Table 4 presents marginal effects for incremental changes from the mean for all the dummy variables included in the model, as provided by dmlogit2 command in Stata. All variables are held constant at their means. The size of the coefficients indicates a substantial impact of some variables on vote choice. These include views on reducing the age of legal maturity and antipetismo. Age and educational level are measured as trichotomies, so the interpretation is slightly distinct, focusing on the impact of a one-unit change in the independent variable. Educated voters have a larger probability of voting for Ciro. The fact that demographic and socioeconomic controls are not so relevant indicates the cross-cutting nature of Bolsonaro’s support, across age, education, income, gender, and even religiosity. More important, all statistically significant coefficients are in the expected direction, pointing to a consistent, multidimensional alignment of conservative issue positions and vote for a right-wing candidate. The differences are especially true in relation to the left-wing candidates Ciro Gomes and Fernando Haddad.
Table 5 analyzes variations among Bolsonaro supporters by looking at stable Bolsonaro voters—core Bolsonaristas—and exploring the variations of affection toward Bolsonaro supporters, our measure of Bolsonarismo. Stable Bolsonaro support is a dichotomous variable, so we present the marginal effects of each independent variable holding all others at their mean, identically to table 4. Bolsonarismo is a discrete, continuous variable that we logged in order to normalize its distribution and facilitate the use of OLS regression.
***p < 0.01, **p < 0.05, *p < 0.1
Standard errors in parentheses
Stable Bolsonaro voters favor privatizations, view corruption as a national problem, and have lower income levels. Therefore, these voters are not necessarily more conservative on cultural values and opinions on law and order than all other voters, including those who switched to Bolsonaro during the campaign. The core Bolsonaro supporter is economically liberal and strongly influenced by views that the country is plagued by corruption. If we consider the results from table 4, core Bolsonaristas are no different from other voters who voted for Bolsonaro but oscillated during the campaign in his favor. Core Bolsonaristas are not more conservative than the voters who converted during the election.
A broader range of variables influence affection toward Bolsonaro supporters, the third dependent variable. Variables related to the cultural backlash positions are important. These include opposition to homosexuals’ adopting children and to the legalization of abortion. Positions favorable to drug decriminalization decrease affection toward Bolsonarismo. Agreement with the idea that a good criminal is a dead criminal increases the appeal of Bolsonarismo. Hence, both cultural and law-and-order factors again increase the probability of becoming more favorable to Bolsonarismo. Rejection of racial quotas is another factor that distinguishes Bolsonaristas. Furthermore, rejection of the PT increases the chances of liking Bolsonaro supporters, and petistas clearly dislike Bolsonaro.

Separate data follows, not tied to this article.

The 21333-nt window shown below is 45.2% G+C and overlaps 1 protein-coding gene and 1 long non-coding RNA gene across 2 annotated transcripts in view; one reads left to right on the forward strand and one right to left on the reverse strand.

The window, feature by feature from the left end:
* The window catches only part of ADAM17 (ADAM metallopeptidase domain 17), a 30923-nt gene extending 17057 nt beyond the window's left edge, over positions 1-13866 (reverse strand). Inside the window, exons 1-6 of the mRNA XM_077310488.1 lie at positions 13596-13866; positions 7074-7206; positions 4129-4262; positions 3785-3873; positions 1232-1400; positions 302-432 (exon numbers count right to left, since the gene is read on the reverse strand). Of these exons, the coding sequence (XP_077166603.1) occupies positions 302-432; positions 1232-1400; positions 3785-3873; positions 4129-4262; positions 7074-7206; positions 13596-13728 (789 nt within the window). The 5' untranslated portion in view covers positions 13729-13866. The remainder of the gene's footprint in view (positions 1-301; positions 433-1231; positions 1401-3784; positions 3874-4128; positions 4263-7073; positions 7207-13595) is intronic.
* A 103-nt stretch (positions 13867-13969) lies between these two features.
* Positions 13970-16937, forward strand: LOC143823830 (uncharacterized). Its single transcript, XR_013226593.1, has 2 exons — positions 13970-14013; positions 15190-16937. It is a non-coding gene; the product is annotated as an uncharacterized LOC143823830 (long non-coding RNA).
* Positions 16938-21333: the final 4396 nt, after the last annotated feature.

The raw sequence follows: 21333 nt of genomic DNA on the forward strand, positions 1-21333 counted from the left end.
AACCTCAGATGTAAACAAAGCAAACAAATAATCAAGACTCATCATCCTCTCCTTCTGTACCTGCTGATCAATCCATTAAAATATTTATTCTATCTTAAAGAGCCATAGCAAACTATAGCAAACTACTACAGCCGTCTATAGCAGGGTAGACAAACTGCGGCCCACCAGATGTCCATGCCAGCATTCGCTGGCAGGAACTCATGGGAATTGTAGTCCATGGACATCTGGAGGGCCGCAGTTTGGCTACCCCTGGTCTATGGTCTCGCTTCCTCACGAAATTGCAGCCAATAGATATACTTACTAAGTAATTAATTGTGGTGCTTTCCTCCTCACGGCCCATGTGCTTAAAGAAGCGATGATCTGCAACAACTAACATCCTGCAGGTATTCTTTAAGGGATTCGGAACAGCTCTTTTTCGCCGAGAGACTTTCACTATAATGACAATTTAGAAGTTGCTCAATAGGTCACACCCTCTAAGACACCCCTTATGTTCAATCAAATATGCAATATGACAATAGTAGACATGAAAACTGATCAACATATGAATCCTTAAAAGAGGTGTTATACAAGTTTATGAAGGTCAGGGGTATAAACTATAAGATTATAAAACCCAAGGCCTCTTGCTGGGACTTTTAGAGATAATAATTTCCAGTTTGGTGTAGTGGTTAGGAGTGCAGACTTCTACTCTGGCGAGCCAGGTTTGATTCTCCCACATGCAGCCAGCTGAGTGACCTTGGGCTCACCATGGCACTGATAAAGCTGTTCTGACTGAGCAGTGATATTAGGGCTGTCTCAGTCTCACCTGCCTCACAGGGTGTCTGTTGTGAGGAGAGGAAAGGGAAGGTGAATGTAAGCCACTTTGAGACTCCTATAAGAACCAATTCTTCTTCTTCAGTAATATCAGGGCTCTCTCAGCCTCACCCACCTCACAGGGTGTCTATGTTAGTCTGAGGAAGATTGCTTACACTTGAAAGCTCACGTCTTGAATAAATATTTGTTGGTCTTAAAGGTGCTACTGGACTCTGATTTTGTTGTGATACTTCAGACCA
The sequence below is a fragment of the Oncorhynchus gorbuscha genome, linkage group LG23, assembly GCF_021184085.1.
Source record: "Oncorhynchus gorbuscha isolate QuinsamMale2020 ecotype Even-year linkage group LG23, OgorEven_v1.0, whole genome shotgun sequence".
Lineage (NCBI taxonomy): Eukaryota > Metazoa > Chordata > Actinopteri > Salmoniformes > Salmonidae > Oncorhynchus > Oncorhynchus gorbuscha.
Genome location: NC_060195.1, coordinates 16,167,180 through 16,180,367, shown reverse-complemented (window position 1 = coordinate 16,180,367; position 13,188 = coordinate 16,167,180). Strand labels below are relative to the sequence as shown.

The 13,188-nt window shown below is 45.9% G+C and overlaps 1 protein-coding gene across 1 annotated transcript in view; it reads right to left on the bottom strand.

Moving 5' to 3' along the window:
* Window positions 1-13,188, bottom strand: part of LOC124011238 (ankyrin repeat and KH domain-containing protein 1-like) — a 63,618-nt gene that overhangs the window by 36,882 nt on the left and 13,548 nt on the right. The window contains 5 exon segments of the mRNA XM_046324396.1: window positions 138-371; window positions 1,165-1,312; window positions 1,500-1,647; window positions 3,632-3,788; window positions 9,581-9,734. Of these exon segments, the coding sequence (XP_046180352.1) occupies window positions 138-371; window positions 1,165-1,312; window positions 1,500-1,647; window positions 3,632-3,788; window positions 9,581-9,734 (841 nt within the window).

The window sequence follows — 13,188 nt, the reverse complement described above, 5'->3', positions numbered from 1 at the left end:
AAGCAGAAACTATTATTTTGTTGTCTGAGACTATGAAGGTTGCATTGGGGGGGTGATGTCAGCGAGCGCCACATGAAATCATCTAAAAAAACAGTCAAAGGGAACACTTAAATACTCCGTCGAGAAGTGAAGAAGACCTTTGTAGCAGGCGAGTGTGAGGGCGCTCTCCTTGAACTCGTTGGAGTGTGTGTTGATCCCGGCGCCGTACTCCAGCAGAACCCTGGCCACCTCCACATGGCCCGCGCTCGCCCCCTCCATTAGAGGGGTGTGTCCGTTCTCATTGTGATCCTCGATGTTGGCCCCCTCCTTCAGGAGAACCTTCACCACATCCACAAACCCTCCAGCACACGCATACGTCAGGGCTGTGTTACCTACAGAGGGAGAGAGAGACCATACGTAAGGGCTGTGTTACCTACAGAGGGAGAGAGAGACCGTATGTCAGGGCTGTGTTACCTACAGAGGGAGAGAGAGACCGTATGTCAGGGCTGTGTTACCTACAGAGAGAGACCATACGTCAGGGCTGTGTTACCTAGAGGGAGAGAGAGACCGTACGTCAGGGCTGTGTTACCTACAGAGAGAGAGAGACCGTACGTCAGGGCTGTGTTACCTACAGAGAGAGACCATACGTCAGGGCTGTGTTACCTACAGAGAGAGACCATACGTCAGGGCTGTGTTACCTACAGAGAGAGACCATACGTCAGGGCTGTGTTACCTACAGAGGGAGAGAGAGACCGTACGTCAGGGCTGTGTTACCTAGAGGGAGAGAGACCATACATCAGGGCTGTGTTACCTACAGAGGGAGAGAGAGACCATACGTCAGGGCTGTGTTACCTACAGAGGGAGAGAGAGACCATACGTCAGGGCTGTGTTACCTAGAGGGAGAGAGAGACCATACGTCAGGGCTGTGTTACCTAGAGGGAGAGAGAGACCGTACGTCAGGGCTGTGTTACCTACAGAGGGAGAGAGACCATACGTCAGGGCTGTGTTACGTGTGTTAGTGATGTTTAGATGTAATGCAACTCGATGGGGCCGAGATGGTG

In all equations, issues are important to distinguish Bolsonaro voters from others. It is not just resentment against the PT that motivates the allegiance with Bolsonaro, even though this is a very important aspect of the story. Issue positions as indicators of conservatism in relation to social and moral questions and views on law and order, the economy, and social policies are fundamental explanations and indicate an alignment of multidimensional conservative policy preferences with the vote for a candidate who defends a clear conservative political platform.
The 2018 Brazilian elections saw the rise to power of yet another right-wing politician. Jair Bolsonaro took Brazil by storm, devastating his adversaries to the right, leading the race comfortably, and almost winning in the first round. He was able to mobilize anti-PT voters who, in other elections, had backed the more moderate PSDB, relying on a radical conservative discourse very much in tune with a worldwide wave of increased reaction to progressive cultural change and the reassertion of religious orientations in politics. Bolsonaro epitomized this reactionary movement in Brazil.